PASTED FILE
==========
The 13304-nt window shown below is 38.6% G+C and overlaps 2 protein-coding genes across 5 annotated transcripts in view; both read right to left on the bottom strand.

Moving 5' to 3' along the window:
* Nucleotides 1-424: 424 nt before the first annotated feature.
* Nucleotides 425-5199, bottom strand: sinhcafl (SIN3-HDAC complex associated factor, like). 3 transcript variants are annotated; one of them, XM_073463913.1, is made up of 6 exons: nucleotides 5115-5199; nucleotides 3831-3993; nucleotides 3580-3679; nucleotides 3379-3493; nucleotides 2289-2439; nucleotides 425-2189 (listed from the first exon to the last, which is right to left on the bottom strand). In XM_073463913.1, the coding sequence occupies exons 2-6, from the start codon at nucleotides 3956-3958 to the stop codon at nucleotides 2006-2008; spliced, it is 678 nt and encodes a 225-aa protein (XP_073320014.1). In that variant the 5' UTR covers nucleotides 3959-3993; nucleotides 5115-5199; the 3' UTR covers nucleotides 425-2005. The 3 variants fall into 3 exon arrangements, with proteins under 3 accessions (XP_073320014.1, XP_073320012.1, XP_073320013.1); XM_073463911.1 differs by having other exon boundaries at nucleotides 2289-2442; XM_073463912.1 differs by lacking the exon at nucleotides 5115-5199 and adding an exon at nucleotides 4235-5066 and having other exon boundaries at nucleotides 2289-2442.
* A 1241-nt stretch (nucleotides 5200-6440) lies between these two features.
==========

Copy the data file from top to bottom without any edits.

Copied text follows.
The 13304-nt window shown below is 38.6% G+C and overlaps 2 protein-coding genes across 5 annotated transcripts in view; both read right to left on the bottom strand.

Moving 5' to 3' along the window:
* Nucleotides 1-424: 424 nt before the first annotated feature.
* Nucleotides 425-5199, bottom strand: sinhcafl (SIN3-HDAC complex associated factor, like). 3 transcript variants are annotated; one of them, XM_073463913.1, is made up of 6 exons: nucleotides 5115-5199; nucleotides 3831-3993; nucleotides 3580-3679; nucleotides 3379-3493; nucleotides 2289-2439; nucleotides 425-2189 (listed from the first exon to the last, which is right to left on the bottom strand). In XM_073463913.1, the coding sequence occupies exons 2-6, from the start codon at nucleotides 3956-3958 to the stop codon at nucleotides 2006-2008; spliced, it is 678 nt and encodes a 225-aa protein (XP_073320014.1). In that variant the 5' UTR covers nucleotides 3959-3993; nucleotides 5115-5199; the 3' UTR covers nucleotides 425-2005. The 3 variants fall into 3 exon arrangements, with proteins under 3 accessions (XP_073320014.1, XP_073320012.1, XP_073320013.1); XM_073463911.1 differs by having other exon boundaries at nucleotides 2289-2442; XM_073463912.1 differs by lacking the exon at nucleotides 5115-5199 and adding an exon at nucleotides 4235-5066 and having other exon boundaries at nucleotides 2289-2442.
* A 1241-nt stretch (nucleotides 5200-6440) lies between these two features.